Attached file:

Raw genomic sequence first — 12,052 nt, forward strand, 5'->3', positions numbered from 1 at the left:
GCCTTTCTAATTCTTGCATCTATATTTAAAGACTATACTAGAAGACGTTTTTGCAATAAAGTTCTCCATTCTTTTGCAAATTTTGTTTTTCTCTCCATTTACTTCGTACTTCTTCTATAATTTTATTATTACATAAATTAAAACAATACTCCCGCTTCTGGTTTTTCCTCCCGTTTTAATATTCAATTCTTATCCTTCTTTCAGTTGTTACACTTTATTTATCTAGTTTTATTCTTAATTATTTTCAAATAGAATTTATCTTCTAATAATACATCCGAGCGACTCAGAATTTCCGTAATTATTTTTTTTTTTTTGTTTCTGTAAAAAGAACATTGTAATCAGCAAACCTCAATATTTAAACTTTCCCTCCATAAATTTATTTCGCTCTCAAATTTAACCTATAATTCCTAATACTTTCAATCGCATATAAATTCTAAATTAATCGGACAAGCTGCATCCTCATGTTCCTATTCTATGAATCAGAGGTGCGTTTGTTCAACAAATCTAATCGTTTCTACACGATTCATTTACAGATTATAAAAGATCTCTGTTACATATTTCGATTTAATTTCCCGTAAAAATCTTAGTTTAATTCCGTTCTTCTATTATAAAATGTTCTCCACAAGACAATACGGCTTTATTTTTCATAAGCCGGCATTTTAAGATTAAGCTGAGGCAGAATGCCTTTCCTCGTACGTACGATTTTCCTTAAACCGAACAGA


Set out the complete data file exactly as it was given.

Raw genomic sequence first — 12,052 nt, forward strand, 5'->3', positions numbered from 1 at the left:
GCCTTTCTAATTCTTGCATCTATATTTAAAGACTATACTAGAAGACGTTTTTGCAATAAAGTTCTCCATTCTTTTGCAAATTTTGTTTTTCTCTCCATTTACTTCGTACTTCTTCTATAATTTTATTATTACATAAATTAAAACAATACTCCCGCTTCTGGTTTTTCCTCCCGTTTTAATATTCAATTCTTATCCTTCTTTCAGTTGTTACACTTTATTTATCTAGTTTTATTCTTAATTATTTTCAAATAGAATTTATCTTCTAATAATACATCCGAGCGACTCAGAATTTCCGTAATTATTTTTTTTTTTTTGTTTCTGTAAAAAGAACATTGTAATCAGCAAACCTCAATATTTAAACTTTCCCTCCATAAATTTATTTCGCTCTCAAATTTAACCTATAATTCCTAATACTTTCAATCGCATATAAATTCTAAATTAATCGGACAAGCTGCATCCTCATGTTCCTATTCTATGAATCAGAGGTGCGTTTGTTCAACAAATCTAATCGTTTCTACACGATTCATTTACAGATTATAAAAGATCTCTGTTACATATTTCGATTTAATTTCCCGTAAAAATCTTAGTTTAATTCCGTTCTTCTATTATAAAATGTTCTCCACAAGACAATACGGCTTTATTTTTCATAAGCCGGCATTTTAAGATTAAGCTGAGGCAGAATGCCTTTCCTCGTACGTACGATTTTCCTTAAACCGAACAGA